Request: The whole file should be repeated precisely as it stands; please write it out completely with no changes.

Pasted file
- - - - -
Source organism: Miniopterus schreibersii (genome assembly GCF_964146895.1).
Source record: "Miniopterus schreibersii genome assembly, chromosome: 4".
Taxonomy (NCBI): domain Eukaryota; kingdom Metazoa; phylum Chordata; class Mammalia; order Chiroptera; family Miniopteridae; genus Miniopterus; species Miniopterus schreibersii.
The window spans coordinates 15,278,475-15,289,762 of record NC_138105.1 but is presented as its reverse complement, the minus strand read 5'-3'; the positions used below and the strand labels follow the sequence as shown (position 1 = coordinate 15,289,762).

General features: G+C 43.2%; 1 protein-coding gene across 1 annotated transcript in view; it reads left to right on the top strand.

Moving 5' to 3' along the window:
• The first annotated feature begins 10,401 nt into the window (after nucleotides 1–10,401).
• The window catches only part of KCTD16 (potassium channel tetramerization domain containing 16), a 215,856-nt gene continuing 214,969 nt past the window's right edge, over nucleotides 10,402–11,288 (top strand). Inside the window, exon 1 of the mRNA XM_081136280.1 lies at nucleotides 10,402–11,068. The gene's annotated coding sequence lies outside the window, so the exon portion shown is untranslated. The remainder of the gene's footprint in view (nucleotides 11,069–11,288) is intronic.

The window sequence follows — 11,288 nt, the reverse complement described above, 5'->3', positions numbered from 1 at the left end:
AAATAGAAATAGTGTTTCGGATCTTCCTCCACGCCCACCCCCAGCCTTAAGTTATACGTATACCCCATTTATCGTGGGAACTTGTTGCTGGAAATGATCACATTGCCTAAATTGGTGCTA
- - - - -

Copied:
Source organism: Miniopterus schreibersii (genome assembly GCF_964146895.1).
Source record: "Miniopterus schreibersii genome assembly, chromosome: 4".
Taxonomy (NCBI): domain Eukaryota; kingdom Metazoa; phylum Chordata; class Mammalia; order Chiroptera; family Miniopteridae; genus Miniopterus; species Miniopterus schreibersii.
The window spans coordinates 15,278,475-15,289,762 of record NC_138105.1 but is presented as its reverse complement, the minus strand read 5'-3'; the positions used below and the strand labels follow the sequence as shown (position 1 = coordinate 15,289,762).

General features: G+C 43.2%; 1 protein-coding gene across 1 annotated transcript in view; it reads left to right on the top strand.

Moving 5' to 3' along the window:
• The first annotated feature begins 10,401 nt into the window (after nucleotides 1–10,401).
• The window catches only part of KCTD16 (potassium channel tetramerization domain containing 16), a 215,856-nt gene continuing 214,969 nt past the window's right edge, over nucleotides 10,402–11,288 (top strand). Inside the window, exon 1 of the mRNA XM_081136280.1 lies at nucleotides 10,402–11,068. The gene's annotated coding sequence lies outside the window, so the exon portion shown is untranslated. The remainder of the gene's footprint in view (nucleotides 11,069–11,288) is intronic.

The window sequence follows — 11,288 nt, the reverse complement described above, 5'->3', positions numbered from 1 at the left end:
AAATAGAAATAGTGTTTCGGATCTTCCTCCACGCCCACCCCCAGCCTTAAGTTATACGTATACCCCATTTATCGTGGGAACTTGTTGCTGGAAATGATCACATTGCCTAAATTGGTGCTA